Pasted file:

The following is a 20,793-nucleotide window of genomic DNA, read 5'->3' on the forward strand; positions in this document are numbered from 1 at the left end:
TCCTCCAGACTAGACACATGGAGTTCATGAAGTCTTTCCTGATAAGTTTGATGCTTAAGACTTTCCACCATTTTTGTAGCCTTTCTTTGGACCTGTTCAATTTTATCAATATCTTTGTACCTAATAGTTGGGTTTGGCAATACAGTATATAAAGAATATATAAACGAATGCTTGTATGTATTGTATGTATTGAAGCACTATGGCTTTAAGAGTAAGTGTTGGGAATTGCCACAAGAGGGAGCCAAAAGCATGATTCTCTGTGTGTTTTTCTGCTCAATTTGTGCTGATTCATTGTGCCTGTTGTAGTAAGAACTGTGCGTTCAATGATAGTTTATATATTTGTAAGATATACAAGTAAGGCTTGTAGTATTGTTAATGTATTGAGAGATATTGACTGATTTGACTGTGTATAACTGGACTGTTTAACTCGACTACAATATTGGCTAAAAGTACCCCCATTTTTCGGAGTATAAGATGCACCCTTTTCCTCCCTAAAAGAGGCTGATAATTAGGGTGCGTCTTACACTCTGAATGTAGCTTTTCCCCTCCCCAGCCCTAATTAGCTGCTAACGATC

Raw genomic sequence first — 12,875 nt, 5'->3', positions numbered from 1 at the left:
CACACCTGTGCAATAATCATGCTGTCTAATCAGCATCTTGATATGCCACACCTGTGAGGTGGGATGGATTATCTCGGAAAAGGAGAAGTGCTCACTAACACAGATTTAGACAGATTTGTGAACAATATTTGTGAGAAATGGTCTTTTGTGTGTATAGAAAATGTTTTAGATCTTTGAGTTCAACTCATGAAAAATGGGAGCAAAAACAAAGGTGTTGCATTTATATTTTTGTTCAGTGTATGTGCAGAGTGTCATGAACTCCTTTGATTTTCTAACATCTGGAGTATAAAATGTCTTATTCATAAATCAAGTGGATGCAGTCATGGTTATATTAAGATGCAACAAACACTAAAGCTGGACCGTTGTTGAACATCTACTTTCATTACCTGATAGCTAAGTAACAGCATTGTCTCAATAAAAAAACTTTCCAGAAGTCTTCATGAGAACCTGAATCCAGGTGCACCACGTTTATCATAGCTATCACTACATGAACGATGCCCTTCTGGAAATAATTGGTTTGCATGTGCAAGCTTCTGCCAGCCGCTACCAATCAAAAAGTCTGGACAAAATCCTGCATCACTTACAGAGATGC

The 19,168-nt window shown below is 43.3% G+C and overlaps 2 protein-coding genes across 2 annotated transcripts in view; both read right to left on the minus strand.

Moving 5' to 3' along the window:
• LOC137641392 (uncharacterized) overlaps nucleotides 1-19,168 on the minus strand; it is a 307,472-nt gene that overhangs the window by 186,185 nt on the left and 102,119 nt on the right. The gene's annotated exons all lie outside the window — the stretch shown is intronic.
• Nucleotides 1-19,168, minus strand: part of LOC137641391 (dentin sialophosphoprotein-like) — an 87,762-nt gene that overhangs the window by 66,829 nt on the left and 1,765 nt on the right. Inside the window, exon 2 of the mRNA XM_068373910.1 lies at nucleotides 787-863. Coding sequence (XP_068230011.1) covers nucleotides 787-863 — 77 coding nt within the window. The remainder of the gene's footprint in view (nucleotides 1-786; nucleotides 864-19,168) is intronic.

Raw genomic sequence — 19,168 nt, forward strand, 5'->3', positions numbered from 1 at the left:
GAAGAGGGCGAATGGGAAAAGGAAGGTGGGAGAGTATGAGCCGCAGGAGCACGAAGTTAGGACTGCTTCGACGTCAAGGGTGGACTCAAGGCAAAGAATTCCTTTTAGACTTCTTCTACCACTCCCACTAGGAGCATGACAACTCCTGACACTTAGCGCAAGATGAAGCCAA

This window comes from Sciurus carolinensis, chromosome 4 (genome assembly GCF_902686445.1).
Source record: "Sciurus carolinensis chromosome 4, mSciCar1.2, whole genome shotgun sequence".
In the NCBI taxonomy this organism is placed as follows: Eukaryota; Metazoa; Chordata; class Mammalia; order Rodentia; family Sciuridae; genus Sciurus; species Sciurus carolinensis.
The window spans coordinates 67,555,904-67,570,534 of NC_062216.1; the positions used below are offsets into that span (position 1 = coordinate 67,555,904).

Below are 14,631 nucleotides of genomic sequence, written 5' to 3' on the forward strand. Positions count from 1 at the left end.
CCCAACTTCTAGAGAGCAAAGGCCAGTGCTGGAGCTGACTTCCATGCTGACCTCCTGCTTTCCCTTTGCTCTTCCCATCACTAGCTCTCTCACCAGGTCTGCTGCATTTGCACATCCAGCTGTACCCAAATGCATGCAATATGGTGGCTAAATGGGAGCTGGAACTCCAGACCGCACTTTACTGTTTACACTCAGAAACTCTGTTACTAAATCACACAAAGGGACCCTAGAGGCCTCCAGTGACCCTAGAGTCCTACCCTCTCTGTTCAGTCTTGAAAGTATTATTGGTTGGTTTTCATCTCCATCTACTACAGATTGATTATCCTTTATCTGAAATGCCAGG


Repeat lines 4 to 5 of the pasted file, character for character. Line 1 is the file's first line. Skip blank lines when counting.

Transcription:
CACACCTGTGCAATAATCATGCTGTCTAATCAGCATCTTGATATGCCACACCTGTGAGGTGGGATGGATTATCTCGGAAAAGGAGAAGTGCTCACTAACACAGATTTAGACAGATTTGTGAACAATATTTGTGAGAAATGGTCTTTTGTGTGTATAGAAAATGTTTTAGATCTTTGAGTTCAACTCATGAAAAATGGGAGCAAAAACAAAGGTGTTGCATTTATATTTTTGTTCAGTGTATGTGCAGAGTGTCATGAACTCCTTTGATTTTCTAACATCTGGAGTATAAAATGTCTTATTCATAAATCAAGTGGATGCAGTCATGGTTATATTAAGATGCAACAAACACTAAAGCTGGACCGTTGTTGAACATCTACTTTCATTACCTGATAGCTAAGTAACAGCATTGTCTCAATAAAAAAACTTTCCAGAAGTCTTCATGAGAACCTGAATCCAGGTGCACCACGTTTATCATAGCTATCACTACATGAACGATGCCCTTCTGGAAATAATTGGTTTGCATGTGCAAGCTTCTGCCAGCCGCTACCAATCAAAAAGTCTGGACAAAATCCTGCATCACTTACAGAGATGC

The 19,168-nt window shown below is 43.3% G+C and overlaps 2 protein-coding genes across 2 annotated transcripts in view; both read right to left on the minus strand.